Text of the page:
New slant to ‘working together’
COMMENT: Politics looms large, again. Infrastructure-spending is a recurring theme in my articles, as is the importance of ports making a lot of noise on this subject, writes Barry Parker.
At the just-completed American Association of Port Authorities (AAPA) Planning for Shifting Trade Flows conference in Tampa in the US state of Florida (where I escaped the frigid New York climate in late January), a group of knowledgeable Washington, D.C. insiders stressed that infrastructure is one item that Democrats and Republicans can agree on.
In President Donald Trump’s State of the Union speech (a week late due to the earlier partial shutdown of the Federal government), a big theme was the idea of both sides working together — of paramount importance after an incredibly-divisive two years of the Trump presidency.
Seasoned readers may see familiar patterns. However, older opinion articles don’t exactly apply since there are some important differences on the horizon as distribution patterns change — an important topic at the AAPA event.
The ‘working together’ aspect now takes on new meanings and different dimensions for port planners as online shopping, with increased inventories needed closer to consumers, is bringing warehousing back towards urban clusters. When these urban concentrations of shoppers are at or near ports, there are new wrinkles.
After siting distribution centres far out of town, the urgent delivery mandate has pulled warehousing closer in. In New York, the first steps towards congestion pricing have been implemented. These affect ‘for hire’ taxi and Uber-type vehicles in midtown and downtown. Consider the next iterations which will impact delivery vehicles in the evolving distribution matrices.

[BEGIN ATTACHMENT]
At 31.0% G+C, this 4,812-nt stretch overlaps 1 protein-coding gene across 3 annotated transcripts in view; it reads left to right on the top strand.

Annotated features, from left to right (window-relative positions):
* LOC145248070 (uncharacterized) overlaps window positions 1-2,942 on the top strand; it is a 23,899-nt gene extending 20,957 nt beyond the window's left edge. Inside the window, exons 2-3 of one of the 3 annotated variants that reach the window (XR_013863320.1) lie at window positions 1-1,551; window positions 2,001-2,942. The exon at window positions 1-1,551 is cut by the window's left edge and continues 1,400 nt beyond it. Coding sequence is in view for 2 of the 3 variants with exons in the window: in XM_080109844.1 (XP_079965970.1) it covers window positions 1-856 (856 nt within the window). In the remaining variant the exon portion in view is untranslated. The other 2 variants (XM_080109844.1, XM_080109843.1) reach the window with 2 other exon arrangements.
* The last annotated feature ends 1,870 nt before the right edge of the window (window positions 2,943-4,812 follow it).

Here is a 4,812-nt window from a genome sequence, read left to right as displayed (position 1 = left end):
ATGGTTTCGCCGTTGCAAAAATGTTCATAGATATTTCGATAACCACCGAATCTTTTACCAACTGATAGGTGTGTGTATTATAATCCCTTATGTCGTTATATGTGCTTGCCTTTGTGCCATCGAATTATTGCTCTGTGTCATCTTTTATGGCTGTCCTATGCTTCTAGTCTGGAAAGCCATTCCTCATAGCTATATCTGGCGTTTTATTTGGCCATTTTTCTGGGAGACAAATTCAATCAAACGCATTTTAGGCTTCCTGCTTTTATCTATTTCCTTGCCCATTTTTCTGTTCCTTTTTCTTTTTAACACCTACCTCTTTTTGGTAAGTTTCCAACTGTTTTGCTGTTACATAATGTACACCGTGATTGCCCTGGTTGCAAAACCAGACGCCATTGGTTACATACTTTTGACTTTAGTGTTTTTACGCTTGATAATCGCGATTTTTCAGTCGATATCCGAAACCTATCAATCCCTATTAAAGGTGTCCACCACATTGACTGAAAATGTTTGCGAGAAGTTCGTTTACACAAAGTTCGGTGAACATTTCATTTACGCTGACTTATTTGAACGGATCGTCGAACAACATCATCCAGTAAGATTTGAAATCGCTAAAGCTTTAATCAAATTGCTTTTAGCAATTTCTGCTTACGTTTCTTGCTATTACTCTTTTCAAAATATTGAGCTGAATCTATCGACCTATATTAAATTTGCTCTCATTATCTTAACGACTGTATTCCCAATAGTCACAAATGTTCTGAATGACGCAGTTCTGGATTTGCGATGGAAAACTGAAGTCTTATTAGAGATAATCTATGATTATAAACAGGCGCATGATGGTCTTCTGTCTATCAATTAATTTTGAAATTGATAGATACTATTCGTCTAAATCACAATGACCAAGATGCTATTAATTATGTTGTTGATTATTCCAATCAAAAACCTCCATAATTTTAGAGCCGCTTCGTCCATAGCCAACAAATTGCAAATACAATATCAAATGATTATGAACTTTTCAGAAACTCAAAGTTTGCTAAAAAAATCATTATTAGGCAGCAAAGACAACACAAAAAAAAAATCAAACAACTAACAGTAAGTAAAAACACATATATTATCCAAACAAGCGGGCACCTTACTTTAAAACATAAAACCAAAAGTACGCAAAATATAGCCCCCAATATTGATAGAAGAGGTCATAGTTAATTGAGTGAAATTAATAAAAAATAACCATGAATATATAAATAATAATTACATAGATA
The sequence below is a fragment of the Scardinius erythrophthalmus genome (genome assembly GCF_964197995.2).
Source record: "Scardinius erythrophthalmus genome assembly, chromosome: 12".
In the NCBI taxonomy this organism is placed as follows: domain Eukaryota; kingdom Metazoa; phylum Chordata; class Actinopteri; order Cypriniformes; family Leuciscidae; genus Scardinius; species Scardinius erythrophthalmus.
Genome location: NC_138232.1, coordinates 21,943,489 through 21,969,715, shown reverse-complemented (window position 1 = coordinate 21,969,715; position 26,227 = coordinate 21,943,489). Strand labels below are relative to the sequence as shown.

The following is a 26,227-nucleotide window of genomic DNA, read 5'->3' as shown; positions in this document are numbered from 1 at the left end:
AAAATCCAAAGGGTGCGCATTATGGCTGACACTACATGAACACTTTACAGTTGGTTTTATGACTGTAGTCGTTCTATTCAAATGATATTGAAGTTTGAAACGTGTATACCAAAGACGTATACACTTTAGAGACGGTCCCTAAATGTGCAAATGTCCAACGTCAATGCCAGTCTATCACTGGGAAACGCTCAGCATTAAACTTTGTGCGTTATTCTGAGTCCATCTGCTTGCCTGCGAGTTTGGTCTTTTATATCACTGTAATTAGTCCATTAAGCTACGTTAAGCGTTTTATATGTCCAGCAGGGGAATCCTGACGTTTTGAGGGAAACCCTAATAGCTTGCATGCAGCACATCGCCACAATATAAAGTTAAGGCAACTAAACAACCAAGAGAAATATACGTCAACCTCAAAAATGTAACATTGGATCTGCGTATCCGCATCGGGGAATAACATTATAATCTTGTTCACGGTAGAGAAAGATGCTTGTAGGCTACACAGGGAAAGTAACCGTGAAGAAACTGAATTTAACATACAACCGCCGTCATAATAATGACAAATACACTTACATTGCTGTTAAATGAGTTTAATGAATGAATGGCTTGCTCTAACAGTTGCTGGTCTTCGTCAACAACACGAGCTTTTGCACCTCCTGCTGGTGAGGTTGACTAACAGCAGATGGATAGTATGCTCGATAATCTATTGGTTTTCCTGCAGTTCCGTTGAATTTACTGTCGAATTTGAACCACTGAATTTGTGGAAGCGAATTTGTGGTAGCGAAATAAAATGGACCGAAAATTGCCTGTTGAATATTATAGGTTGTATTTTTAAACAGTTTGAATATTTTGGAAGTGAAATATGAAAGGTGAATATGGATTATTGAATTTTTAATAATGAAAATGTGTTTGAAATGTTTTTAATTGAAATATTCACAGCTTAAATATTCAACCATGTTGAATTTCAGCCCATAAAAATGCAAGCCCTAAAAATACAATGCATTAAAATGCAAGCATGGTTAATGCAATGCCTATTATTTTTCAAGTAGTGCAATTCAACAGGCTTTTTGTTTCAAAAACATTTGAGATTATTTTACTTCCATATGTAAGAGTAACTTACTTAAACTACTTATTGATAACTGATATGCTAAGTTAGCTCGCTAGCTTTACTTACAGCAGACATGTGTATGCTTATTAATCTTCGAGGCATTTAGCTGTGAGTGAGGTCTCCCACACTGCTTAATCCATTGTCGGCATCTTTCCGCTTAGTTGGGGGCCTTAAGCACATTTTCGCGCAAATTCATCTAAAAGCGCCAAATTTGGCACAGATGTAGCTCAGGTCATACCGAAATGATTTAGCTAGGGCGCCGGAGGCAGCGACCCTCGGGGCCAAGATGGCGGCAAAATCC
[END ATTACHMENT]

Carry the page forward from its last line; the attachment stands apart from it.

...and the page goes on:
In New York and other metros (where presumably steps may be taken to ease congestion), ports should be paying attention and, as appropriate and as loud as necessary, weighing in with local governments and with Beneficial Cargo Owners whose supply chains may be whipsawed. Such actions may, in turn, have a blowback effect on the businesses of ports where significant throughputs are serving local markets. It was heartening to hear at the AAPA event that at least one major terminal operator (appearing on a panel discussing distribution issues) was thinking along those lines.
It’s all very complicated. But maybe the positive agreement contagion can spread to local distribution patterns and supply chains — a first cousin of the all-important infrastructure.
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